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I’d never seen this site before but it’s an interesting concept. It’s a sort of idea-sharing service meant specifically for municipal managers and elected officials.

Not sure if it’s working but one of the ideas the site wants to share out of San Diego is the tourism marketing district, or TMD. I’m not sure this is our finest export.

Remember, this is the consortium funded with a tax that hoteliers are able to charge their visitors in addition to the city’s transient occupancy tax, or TOT. The money is funneled to one place and spent on marketing San Diego.

It’s funding things like this (an admittedly cool commercial):

I’ve always thought it was suspect. I can’t think of any other situation in which a group of businesses are allowed to get together, decide to all raise their prices by the exact same amount, and then use that to compete with a group of similar businesses somewhere else. But that’s just me, apparently.

Most people unhappy with the situation are watching these hoteliers collect nearly $30 million and spending it on happy commercials while the rest of the city is having a bit of trouble. The tourism boosters say we could have passed the tax ourselves and that if we had, the money would be wasted in the city’s black hole of pensions, police and problems.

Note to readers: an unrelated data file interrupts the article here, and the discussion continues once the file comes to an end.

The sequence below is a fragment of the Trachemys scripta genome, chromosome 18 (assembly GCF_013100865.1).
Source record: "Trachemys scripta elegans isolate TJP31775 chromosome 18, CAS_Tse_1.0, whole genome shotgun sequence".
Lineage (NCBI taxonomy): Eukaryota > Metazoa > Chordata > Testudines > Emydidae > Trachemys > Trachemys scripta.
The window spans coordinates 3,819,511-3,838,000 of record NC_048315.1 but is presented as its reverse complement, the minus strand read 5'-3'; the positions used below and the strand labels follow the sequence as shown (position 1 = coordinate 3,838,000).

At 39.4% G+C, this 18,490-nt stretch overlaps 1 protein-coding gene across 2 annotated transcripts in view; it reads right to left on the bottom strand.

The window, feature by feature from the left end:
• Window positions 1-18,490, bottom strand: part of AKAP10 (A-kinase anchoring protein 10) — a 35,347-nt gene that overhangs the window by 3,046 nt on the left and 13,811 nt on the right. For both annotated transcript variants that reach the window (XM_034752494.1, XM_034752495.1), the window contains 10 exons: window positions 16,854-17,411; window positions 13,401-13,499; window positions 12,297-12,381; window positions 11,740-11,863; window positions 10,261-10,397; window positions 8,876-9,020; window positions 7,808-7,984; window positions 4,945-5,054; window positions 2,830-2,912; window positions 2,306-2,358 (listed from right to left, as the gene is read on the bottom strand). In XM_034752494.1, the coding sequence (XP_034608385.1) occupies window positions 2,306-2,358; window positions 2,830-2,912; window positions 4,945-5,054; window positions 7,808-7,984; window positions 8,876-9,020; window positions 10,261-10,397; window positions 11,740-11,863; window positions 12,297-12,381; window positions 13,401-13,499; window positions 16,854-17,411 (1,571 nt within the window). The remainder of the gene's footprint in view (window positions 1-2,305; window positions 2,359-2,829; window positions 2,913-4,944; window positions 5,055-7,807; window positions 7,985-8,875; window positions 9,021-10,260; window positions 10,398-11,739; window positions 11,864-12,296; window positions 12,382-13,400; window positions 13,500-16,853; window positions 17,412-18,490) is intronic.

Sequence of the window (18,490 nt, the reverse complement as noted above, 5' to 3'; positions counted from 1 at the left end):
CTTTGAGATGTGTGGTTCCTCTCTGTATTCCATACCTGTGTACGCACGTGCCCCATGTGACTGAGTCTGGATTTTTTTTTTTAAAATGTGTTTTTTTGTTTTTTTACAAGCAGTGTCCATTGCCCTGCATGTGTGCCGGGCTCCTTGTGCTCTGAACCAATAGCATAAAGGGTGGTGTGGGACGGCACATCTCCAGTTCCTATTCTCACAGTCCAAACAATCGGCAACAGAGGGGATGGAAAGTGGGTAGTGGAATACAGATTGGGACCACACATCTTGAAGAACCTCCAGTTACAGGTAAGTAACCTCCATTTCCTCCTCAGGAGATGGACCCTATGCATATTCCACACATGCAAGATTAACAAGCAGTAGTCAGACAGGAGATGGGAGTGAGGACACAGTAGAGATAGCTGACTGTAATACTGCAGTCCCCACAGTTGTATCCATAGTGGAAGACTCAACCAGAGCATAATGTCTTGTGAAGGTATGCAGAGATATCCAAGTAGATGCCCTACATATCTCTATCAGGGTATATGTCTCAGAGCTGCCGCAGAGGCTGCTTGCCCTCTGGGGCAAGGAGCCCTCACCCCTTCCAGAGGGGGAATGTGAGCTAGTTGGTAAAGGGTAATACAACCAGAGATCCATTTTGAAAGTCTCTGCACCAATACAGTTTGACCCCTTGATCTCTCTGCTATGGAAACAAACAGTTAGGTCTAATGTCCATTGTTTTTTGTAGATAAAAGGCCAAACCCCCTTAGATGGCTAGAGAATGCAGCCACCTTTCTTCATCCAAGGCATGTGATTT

PublicCEO.com thinks the TMD is fabulous, claiming San Diego and other cities find themselves freed from having to pay for marketing their city:

Tourism districts are often a bright spot in local funding streams because they allow cities with Transient Occupancy Taxes (TOT) in place to pull even more of that revenue into the general fund.

In San Diego, where $10.5 million of the $161 million in TOTs was going to destination marketing previous to the enactment of the district, even that amount was funneled to the general fund to preserve essential services.

Of the anticipated $29.2 million the fee will generate this year, the Convention and Visitor’s Bureau known as ConVis is receiving $12 million, San Diego North ConVis is receiving $2.4 million and the balance goes to special projects as determined by a new San Diego Tourism Promotion Corp. That is more funding than any of the organizations had under TOT revenue budgeting.

So ConVis and its brothers in arms have found themselves with more money than ever!

That’s nice.

SCOTT LEWIS

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